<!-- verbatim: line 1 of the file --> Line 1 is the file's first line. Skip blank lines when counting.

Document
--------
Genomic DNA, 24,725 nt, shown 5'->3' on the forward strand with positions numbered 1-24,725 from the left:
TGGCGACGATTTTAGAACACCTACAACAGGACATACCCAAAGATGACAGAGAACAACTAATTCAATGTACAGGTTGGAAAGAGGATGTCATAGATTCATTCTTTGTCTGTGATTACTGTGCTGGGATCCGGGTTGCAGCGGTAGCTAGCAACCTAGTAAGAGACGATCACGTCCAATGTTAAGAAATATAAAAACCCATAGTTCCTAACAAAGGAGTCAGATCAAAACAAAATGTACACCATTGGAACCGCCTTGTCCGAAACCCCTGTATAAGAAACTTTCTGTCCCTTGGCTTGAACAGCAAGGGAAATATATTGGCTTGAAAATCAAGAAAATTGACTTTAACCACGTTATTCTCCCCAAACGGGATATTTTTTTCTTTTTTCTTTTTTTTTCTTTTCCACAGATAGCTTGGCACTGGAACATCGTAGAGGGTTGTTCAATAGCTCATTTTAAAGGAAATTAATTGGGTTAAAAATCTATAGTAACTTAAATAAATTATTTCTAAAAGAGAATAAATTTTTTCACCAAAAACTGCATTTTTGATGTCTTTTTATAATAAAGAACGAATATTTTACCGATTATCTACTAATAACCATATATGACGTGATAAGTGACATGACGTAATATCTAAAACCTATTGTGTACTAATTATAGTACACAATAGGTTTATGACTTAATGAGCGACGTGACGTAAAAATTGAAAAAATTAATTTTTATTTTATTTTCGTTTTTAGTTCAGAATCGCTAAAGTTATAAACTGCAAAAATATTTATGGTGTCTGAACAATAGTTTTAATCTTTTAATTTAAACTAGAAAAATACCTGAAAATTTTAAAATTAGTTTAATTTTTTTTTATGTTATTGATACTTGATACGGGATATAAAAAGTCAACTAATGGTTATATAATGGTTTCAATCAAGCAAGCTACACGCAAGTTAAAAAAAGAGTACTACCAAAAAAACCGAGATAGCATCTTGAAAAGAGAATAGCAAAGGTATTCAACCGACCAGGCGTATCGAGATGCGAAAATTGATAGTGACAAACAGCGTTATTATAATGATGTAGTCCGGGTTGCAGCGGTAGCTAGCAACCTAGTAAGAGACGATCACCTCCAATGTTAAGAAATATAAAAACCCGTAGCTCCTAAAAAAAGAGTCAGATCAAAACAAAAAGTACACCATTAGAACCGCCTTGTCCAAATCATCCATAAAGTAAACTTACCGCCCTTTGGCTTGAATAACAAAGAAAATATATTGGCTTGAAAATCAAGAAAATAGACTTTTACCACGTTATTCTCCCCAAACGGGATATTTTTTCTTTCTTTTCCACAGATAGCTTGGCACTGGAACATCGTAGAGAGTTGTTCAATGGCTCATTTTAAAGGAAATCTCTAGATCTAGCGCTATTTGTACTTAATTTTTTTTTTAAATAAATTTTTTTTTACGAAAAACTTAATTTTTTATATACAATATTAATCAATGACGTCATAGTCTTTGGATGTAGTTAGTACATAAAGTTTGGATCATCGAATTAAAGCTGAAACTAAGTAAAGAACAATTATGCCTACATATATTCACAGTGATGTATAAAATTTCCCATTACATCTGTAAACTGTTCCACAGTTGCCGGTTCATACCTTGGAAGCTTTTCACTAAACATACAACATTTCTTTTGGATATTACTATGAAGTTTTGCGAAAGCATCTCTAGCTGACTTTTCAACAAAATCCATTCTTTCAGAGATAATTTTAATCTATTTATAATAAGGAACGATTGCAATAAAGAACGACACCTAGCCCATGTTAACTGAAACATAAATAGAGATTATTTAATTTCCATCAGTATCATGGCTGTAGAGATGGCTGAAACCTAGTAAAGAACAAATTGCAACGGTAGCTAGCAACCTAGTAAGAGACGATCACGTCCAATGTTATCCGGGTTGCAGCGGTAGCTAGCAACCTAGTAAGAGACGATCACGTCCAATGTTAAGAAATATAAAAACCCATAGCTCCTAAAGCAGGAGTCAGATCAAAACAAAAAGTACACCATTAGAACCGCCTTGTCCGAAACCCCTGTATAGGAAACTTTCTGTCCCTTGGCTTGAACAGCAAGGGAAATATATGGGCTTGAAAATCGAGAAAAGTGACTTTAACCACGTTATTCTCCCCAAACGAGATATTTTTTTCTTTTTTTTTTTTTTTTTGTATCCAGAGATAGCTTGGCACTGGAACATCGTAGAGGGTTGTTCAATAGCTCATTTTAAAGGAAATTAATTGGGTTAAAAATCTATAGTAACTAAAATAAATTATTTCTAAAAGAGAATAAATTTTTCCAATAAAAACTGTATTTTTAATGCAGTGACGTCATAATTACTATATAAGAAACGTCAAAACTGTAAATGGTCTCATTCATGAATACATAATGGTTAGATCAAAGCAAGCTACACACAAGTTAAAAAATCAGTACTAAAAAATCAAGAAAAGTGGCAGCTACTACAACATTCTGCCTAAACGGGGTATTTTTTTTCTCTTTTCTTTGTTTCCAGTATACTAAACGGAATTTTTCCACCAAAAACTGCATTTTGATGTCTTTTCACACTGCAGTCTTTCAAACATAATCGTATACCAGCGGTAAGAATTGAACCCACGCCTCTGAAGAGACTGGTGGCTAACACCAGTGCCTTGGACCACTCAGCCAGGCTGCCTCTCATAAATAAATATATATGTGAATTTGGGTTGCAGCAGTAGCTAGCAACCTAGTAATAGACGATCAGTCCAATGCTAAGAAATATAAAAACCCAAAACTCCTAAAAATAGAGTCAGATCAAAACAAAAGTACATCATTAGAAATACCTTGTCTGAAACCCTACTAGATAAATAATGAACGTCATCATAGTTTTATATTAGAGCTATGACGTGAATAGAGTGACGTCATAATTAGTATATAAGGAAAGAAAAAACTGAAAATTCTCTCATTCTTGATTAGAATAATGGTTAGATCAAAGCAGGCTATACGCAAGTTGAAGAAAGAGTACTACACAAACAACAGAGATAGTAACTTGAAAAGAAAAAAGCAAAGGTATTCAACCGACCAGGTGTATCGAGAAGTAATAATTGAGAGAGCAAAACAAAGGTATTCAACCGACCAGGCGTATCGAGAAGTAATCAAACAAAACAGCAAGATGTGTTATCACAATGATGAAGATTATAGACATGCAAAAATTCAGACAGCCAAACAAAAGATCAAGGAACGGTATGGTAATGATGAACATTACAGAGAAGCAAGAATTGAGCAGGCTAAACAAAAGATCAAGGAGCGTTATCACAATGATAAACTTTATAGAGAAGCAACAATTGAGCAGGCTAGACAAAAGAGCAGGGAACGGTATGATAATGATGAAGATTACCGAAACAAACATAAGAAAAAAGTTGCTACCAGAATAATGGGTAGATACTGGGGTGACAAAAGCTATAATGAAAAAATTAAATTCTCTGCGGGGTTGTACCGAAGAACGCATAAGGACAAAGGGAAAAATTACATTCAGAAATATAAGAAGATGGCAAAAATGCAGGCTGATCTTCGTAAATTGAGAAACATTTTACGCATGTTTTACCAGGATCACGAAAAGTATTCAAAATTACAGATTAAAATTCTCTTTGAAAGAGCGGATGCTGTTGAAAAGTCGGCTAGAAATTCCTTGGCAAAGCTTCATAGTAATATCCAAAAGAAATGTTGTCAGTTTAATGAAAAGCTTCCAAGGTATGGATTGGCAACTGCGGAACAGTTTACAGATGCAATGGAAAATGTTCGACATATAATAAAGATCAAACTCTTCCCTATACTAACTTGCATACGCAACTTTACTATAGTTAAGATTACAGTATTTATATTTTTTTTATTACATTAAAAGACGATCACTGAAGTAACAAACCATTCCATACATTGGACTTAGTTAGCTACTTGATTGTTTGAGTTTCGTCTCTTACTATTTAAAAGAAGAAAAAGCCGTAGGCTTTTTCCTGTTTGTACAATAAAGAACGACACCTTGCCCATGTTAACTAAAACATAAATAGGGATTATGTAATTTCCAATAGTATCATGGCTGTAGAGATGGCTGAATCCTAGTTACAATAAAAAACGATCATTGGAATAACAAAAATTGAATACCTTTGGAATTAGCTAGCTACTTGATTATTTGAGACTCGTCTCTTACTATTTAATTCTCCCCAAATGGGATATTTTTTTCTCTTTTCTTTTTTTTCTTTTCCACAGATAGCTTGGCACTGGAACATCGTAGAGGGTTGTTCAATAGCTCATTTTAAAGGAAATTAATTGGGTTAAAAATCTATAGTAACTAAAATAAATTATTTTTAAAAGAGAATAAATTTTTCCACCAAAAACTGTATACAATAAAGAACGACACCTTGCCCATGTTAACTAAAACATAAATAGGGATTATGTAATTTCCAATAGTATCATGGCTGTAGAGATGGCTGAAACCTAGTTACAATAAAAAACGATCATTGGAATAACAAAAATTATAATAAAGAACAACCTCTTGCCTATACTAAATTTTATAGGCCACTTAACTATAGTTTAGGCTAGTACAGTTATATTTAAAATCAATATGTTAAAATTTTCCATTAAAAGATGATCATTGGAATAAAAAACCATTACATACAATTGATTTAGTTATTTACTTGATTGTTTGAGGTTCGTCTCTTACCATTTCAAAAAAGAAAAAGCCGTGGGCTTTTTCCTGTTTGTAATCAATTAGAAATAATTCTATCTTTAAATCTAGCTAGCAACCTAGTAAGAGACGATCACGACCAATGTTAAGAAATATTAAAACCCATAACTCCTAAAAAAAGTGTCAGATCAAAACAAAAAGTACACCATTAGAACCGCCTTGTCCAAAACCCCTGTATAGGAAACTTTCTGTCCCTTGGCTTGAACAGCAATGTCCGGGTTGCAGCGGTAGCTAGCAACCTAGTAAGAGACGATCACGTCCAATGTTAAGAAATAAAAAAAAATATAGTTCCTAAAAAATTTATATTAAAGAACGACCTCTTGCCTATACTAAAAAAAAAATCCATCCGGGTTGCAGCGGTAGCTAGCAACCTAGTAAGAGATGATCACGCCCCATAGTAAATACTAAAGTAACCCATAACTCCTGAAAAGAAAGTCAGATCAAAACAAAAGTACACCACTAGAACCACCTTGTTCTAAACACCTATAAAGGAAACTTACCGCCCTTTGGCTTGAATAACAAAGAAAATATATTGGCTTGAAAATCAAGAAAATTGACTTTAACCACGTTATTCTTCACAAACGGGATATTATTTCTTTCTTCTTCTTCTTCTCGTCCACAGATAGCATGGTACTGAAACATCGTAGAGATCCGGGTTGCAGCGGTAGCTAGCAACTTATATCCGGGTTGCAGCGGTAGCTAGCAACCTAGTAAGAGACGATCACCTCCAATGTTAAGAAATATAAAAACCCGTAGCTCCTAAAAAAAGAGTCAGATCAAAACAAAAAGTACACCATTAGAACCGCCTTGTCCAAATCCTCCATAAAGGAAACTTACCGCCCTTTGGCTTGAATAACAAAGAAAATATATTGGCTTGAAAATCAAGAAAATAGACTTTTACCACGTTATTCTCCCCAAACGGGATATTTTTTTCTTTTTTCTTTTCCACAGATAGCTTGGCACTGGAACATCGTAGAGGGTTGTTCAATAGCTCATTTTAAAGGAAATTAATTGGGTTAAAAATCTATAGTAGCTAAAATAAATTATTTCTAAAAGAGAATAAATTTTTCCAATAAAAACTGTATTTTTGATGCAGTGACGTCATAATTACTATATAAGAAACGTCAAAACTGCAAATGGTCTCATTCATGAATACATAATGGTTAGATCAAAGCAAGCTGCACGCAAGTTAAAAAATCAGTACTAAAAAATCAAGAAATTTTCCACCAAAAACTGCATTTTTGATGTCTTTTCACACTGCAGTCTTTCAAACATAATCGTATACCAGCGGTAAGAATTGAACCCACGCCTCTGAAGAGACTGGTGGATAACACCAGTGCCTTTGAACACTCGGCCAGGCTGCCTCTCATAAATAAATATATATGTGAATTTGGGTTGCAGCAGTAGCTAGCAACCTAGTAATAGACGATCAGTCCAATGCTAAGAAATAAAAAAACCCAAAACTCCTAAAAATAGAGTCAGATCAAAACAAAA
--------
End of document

Genomic DNA, 24,725 nt, shown 5'->3' on the forward strand with positions numbered 1-24,725 from the left: